Cristiano Ronaldo may look like a model from a L'Oreal advert, but is he really worth Real Madrid's world-record offer of £80million?
At just 24, the winger has won everything in the game with Manchester United and was a deserved World Player of the year in 2008.
But is Ronaldo's success the product of his individual ability or the people around him at Old Trafford? Sportsmail ponders whether anyone can really be worth £80m.
Ronaldo's scored 118 goals in 292 United appearances, including 84 in the Barclays Premier League. A fantastic record.
He has an undoubted knack for hitting the back of the net, be it with a free-kick, penalty (that 2008 Champions League final effort apart, of course) or a brilliant individual finish, but has benefitted from the unselfish play of those around him.
Will we see Wayne Rooney
, for example, get his name on the scoresheet more often in Ronaldo's absence?
Manchester City boss Mark Hughes has also identified a potential problem with the way the Ronaldo attacks the ball at set pieces, ignoring spin and striking down on the ball.
'It's a completely different technique to anyone else I have ever seen,' said Hughes. 'It is such an unnatural movement and I wonder whether he will be able to maintain that technique throughout his career without causing himself some damage.
'It is something that could cause problems, so he will have to build a lot of strength into his thighs and in the muscles around the knee.'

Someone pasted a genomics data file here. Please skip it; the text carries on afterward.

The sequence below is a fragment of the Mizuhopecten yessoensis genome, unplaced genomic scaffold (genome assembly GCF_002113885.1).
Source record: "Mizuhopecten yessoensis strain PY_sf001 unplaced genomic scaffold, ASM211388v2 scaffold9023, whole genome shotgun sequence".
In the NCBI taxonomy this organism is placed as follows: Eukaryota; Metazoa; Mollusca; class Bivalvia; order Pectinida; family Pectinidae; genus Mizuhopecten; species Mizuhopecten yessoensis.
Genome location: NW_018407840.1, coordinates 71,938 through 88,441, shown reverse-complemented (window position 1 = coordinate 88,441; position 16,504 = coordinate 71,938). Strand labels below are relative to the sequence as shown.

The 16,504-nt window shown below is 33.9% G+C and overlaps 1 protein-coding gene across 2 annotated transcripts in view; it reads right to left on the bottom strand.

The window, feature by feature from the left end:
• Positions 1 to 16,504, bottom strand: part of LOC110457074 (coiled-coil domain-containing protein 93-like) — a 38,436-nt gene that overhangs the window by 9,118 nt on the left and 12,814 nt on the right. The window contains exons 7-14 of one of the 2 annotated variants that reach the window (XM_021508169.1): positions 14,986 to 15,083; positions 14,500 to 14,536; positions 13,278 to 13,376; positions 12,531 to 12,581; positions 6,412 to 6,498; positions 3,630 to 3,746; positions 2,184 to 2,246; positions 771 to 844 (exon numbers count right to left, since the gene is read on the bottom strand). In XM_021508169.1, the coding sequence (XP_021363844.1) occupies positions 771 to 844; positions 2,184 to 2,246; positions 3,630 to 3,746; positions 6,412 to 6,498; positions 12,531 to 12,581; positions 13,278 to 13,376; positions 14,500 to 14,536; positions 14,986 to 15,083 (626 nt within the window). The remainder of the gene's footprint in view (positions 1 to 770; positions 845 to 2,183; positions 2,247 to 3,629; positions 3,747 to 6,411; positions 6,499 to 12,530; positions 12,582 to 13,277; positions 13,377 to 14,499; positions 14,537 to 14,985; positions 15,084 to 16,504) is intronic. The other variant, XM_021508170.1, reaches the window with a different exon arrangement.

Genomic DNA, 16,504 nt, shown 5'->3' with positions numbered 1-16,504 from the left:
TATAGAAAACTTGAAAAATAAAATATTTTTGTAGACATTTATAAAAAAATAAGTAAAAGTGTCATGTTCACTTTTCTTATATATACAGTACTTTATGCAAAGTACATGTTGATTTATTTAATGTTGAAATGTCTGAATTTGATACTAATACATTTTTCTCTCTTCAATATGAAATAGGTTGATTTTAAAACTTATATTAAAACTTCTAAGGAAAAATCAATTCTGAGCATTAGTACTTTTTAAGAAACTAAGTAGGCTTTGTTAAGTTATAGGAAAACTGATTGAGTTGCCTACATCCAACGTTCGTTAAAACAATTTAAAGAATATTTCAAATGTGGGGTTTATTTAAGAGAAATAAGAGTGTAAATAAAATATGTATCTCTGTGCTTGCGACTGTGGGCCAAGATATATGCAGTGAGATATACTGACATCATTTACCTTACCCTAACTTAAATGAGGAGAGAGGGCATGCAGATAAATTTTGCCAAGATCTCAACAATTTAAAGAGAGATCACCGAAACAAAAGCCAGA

Nothing to stop Ronaldo passing that Real Madrid medical, of course, but something to keep an eye on in the future.
Pace and power
Ronaldo has that essential burst of pace to take him past defenders, but it is his power and upper body strength that allows him to turn a promising opportunity into a goal-scoring one.
He has averaged 49 appearances a season in his six years at United, a testimony to his fitness.
Ronaldo is very strong in this department, as his height (he's 6ft 1in), timing and goal-scoring nous mean he's often in the box to bury chances for United.
He put United ahead in the 2004 FA Cup final against Millwall, for example, with an almost nonchalant header from a Gary Neville cross, and his header in the 2008 Champions League quarter-finals away at Roma gave United just the start they needed.
The winger is not the sort of player to track back and waste valuable energy defending at the death, although he can tackle when he feels like it.
The United system allows him to do this, as other team-mates sometimes take his share of the burden to keep Ronaldo fresh for those bursts of individual brilliance.
In the same way that Eric Cantona had a tendency to drift in and out of games and then win them at the last minute, Ronaldo could never be described as the complete, all-round footballer.
Ronaldo's haul of 40 yellow cards and four reds at United is not an impressive total, but the player would argue he is goaded in the Premier League and his reputation for diving goes before him.
These arguments, though, are mere excuses for a player who has a tendency to think the world's against him - and is prone to losing his cool on occasion.
'I have come to understand that every movement I make, on or off the pitch, is analysed to death," he said last December.
'People are always waiting for me to do something and they pick on absolutely normal and unimportant things to criticise.
'They analyse things that have nothing unusual about them through a magnifying glass.'
Get used to it - it's going to get a lot worse from now on.
And finally. style
Ronaldo may have opened fashion boutiques and marketed his 'CR7' brand, but there's something very.erm.continental about his personal style.
The permanently bronzed body, dodgy fashion sense and slicked back hair may go down better in Madrid than it did in Manchester.